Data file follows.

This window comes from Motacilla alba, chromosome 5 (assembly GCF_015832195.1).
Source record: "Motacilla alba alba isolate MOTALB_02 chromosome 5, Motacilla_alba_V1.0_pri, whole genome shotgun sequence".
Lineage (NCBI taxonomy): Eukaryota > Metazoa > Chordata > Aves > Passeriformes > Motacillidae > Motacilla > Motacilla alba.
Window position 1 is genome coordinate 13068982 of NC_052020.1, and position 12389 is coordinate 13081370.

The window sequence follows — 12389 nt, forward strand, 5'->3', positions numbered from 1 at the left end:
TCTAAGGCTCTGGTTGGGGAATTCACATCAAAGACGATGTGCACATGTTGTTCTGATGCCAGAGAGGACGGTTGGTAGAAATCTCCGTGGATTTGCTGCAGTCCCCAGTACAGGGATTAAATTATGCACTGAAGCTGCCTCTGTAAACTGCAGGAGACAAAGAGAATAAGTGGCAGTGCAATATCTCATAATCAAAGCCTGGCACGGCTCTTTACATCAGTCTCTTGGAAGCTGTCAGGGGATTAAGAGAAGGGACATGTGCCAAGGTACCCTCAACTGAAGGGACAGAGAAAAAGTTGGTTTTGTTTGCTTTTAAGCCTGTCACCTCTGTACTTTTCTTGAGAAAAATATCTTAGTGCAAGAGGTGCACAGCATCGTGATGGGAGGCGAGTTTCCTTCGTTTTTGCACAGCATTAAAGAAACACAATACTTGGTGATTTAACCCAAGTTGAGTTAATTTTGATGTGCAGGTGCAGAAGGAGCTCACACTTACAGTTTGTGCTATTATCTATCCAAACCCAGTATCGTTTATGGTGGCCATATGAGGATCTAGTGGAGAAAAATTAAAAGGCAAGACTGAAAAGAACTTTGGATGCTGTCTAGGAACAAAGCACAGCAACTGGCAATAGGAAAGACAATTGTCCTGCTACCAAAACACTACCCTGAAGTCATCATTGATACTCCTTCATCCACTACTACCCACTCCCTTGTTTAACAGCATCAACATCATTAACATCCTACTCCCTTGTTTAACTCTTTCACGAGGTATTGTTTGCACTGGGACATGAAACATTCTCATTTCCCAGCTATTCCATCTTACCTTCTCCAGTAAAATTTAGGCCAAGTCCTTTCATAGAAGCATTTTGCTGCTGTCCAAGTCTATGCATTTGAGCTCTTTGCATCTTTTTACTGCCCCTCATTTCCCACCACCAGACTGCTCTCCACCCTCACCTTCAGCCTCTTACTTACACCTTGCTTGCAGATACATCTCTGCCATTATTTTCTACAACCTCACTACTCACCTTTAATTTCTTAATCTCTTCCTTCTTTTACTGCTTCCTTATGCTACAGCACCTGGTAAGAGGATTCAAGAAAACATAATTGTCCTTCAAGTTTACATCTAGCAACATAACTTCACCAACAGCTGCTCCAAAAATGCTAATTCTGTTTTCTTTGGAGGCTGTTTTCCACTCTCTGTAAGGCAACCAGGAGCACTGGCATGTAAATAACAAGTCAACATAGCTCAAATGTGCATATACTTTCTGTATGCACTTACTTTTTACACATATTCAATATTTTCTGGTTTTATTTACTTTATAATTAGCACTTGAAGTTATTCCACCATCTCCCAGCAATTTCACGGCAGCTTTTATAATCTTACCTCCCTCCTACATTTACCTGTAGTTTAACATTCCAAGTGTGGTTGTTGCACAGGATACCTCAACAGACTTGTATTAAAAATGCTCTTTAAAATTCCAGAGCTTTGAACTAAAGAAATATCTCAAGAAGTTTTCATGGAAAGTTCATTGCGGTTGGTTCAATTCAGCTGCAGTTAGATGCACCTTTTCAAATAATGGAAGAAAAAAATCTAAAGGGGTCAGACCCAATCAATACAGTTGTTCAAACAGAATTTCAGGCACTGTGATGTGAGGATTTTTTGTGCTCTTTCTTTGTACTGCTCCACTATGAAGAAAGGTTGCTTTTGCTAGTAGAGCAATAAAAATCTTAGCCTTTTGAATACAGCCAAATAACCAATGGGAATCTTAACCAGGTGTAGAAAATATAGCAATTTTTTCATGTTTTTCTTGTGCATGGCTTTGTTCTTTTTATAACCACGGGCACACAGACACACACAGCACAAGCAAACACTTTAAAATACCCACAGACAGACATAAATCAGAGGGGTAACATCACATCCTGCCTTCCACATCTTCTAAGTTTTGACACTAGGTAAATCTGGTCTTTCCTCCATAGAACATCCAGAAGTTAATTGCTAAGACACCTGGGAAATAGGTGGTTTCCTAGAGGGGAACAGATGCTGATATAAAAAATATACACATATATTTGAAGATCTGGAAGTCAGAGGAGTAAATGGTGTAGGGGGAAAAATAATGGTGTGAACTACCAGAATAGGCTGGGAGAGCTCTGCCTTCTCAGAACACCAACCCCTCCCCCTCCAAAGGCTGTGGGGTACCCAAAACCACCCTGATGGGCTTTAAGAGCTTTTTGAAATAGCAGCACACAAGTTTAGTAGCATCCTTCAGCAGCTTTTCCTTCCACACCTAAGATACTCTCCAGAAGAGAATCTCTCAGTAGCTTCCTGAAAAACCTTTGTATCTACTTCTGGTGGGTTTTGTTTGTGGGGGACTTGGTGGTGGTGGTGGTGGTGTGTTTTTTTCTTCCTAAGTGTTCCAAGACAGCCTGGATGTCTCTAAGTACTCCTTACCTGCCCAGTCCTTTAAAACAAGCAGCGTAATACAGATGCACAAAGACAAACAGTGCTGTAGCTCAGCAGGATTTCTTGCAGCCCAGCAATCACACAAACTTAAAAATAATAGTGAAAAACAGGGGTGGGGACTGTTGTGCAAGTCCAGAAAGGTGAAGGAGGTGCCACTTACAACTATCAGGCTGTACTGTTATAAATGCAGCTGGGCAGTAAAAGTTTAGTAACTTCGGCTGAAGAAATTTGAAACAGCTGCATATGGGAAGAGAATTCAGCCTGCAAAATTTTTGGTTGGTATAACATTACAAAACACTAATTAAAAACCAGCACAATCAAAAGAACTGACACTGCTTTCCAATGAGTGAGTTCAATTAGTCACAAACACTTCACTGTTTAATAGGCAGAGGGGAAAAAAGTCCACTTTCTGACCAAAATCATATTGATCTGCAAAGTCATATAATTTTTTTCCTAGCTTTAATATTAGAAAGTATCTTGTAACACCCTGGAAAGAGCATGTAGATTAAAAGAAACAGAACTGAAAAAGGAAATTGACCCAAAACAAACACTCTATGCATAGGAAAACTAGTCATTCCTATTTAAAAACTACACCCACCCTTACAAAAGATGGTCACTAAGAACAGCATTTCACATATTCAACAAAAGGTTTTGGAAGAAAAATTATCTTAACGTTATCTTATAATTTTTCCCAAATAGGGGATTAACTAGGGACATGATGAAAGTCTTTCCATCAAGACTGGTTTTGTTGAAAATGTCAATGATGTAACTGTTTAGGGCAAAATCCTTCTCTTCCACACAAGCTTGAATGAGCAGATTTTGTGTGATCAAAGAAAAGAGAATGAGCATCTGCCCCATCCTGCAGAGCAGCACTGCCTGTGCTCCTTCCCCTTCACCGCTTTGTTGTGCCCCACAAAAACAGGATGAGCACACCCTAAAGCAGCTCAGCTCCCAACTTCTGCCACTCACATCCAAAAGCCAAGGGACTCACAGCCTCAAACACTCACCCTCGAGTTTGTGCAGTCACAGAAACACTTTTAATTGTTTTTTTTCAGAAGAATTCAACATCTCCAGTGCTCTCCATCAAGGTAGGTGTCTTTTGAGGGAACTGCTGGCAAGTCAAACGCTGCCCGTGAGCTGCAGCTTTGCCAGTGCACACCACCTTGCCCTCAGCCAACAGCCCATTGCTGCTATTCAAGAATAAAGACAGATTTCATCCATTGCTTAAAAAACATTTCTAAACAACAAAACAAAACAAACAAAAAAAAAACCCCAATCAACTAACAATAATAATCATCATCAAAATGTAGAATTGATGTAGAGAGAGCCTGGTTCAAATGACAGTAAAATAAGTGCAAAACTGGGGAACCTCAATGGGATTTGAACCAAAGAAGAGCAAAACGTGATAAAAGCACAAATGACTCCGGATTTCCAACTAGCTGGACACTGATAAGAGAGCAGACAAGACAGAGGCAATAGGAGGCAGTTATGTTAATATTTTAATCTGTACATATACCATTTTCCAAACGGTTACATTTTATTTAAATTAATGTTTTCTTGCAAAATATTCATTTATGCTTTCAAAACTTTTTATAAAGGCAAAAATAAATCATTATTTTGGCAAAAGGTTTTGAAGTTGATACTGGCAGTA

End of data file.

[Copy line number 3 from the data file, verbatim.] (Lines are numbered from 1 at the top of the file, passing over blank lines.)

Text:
Lineage (NCBI taxonomy): Eukaryota > Metazoa > Chordata > Aves > Passeriformes > Motacillidae > Motacilla > Motacilla alba.